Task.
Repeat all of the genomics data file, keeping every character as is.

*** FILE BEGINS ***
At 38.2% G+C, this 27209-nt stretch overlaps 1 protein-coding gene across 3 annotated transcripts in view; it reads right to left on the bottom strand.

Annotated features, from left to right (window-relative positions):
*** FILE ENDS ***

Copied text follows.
At 38.2% G+C, this 27209-nt stretch overlaps 1 protein-coding gene across 3 annotated transcripts in view; it reads right to left on the bottom strand.

Annotated features, from left to right (window-relative positions):